California has not been sunny lately. No mind. My post-lasik eyes don't like bright light anyway. The rain, however, has been cold and biting. Cold like a Missouri rain can be. My last experience with a Georgia rain was a hot one, where steam rose from the streets, making the raindrops seems acidic.
I'm not a sommelier or a wine maker, but I do know that this part of Cali is far wetter than usual. I could be remembering it wrong, but I think we have already topped our annual average. It does make me wonder how the local grapes and therefore the resulting wines will fare.
Me, I'm a cheap wine drinker. I don't like dry wines, prefer full-bodied and fruity... okay, I really prefer mead. But I do like the almost overly-sweet reds and whites, sangrias and muscadines and dessert wines. Label and year mean little to me. But then, I'm not a big wine-drinker, and could care less about impressing people in my home with my wine collection. Good thing, too, as I rarely have more than one bottle at any given time.
My dad and his widow were like that. If they could buy it for $5 in a box, they considered it a good thing. I was always amused when they'd come visit me, as they'd stop off and get a box of wine just before checking into the hotel. By the time I'd driven over to see them, they'd each be nursing a lukewarm plastic hotel cup of wine.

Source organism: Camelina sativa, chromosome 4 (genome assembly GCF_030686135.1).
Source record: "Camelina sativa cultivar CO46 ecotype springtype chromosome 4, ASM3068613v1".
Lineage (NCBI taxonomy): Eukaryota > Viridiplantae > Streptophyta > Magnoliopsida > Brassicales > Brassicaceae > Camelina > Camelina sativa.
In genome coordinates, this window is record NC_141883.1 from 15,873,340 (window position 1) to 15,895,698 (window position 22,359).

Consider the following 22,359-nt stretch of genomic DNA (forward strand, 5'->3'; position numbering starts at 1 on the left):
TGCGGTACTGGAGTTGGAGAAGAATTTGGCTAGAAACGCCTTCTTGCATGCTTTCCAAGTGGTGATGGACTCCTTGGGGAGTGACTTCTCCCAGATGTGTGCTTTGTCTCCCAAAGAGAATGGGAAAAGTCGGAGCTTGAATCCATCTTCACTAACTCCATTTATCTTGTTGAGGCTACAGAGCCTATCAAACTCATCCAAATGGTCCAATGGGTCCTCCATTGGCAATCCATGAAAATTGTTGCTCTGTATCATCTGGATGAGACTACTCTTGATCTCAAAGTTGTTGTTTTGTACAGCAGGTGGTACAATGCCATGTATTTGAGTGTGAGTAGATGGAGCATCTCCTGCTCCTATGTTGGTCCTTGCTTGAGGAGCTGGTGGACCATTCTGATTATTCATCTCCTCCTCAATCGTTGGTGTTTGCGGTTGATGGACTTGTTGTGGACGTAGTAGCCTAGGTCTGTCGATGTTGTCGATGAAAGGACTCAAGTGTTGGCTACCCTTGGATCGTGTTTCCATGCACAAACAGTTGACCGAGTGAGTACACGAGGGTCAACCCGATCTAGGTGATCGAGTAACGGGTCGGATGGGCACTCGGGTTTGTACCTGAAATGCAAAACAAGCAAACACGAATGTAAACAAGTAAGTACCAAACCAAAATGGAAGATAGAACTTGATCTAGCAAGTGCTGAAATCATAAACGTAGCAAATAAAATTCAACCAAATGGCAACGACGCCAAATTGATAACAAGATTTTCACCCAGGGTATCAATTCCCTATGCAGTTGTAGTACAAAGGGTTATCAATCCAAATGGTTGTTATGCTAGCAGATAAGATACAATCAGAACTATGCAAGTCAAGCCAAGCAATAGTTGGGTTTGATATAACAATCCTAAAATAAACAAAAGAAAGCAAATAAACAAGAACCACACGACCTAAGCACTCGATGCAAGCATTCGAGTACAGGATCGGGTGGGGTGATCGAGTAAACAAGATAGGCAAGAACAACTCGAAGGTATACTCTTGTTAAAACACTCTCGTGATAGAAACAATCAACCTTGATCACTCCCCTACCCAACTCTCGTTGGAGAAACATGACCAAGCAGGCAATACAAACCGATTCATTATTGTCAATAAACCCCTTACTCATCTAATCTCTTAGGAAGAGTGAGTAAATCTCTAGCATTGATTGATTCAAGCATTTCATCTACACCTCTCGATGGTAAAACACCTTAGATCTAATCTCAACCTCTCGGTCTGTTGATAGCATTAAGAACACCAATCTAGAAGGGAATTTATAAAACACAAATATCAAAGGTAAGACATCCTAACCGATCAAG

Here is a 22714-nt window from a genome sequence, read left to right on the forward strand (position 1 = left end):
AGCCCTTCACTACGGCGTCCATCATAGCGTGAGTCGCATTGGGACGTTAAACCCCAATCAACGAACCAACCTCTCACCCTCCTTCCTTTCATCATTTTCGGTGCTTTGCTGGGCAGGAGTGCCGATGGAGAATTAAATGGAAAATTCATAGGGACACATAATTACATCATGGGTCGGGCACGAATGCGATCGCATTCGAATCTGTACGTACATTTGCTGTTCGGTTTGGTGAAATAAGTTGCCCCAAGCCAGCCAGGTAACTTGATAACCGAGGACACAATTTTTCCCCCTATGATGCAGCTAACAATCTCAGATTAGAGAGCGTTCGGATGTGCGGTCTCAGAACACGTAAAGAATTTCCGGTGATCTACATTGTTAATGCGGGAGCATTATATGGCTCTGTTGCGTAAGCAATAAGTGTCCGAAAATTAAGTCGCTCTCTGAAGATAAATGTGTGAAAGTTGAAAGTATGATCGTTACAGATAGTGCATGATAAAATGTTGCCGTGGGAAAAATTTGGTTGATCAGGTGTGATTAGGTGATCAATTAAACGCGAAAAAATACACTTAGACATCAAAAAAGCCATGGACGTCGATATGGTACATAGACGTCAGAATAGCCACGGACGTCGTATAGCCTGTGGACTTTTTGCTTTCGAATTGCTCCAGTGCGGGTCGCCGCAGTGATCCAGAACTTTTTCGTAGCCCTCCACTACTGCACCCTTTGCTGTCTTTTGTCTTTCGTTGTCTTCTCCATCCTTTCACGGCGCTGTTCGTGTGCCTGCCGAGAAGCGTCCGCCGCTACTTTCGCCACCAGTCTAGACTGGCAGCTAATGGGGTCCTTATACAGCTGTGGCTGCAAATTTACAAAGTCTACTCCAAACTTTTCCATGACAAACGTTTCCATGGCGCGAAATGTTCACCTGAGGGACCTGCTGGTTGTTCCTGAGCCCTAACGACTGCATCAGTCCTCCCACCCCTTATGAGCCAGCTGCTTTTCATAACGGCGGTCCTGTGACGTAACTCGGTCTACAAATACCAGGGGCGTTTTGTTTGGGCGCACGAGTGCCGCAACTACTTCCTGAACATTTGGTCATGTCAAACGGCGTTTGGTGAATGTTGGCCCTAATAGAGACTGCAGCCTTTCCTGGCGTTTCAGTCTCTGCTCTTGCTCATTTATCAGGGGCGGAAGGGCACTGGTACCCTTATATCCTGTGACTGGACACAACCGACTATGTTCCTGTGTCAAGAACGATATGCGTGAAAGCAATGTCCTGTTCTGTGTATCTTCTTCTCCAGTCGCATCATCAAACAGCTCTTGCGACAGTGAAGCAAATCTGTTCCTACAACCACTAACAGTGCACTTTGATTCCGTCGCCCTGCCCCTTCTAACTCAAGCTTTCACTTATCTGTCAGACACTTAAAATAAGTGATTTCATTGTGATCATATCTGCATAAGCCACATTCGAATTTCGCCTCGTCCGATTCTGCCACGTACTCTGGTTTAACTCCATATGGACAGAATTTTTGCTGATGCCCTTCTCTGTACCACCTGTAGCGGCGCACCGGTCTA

They always kept a box in their home, as well, right by the microwave. A glass of wine was an evening affair, just to change the palette after dinner. His widow used to hand me a glass of wine and sit down for the evening to talk with me. I'm not sure if it was because I felt I had to be social enough to talk until she was done or because she felt as though she had to host me until I was done, but we usually sat up talking until ten or eleven at night, and until we were both exhausted. It always struck me as odd that she couldn't just watch tv with me, she had to talk. It was also nice, in a slightly strained way.
After my dad died, those long conversations seemed to give us something to anchor ourselves to. Otherwise we were strangers that shared two very different sides of the same man.
She tells hilarious stories, from flying in a plane altered for skydivers: only a pilot seat, and no doors... to cross-country trips by plane or car that ended in some wild adventure.
I tell stories of a man that pushed me in directions I had no interest in, and shared little of himself at all.
The man she knew was loving, caring, a friend to all, available, accessible, and quite the character. He was good-spirited, light hearted, and hilarious.
I have no idea who that man was. I never met him.
For a while, the tears fell like hot Georgia rain after he died. Certainly I questioned whether he loved me, or even if he ever liked me. I debated asking his widow. I never did.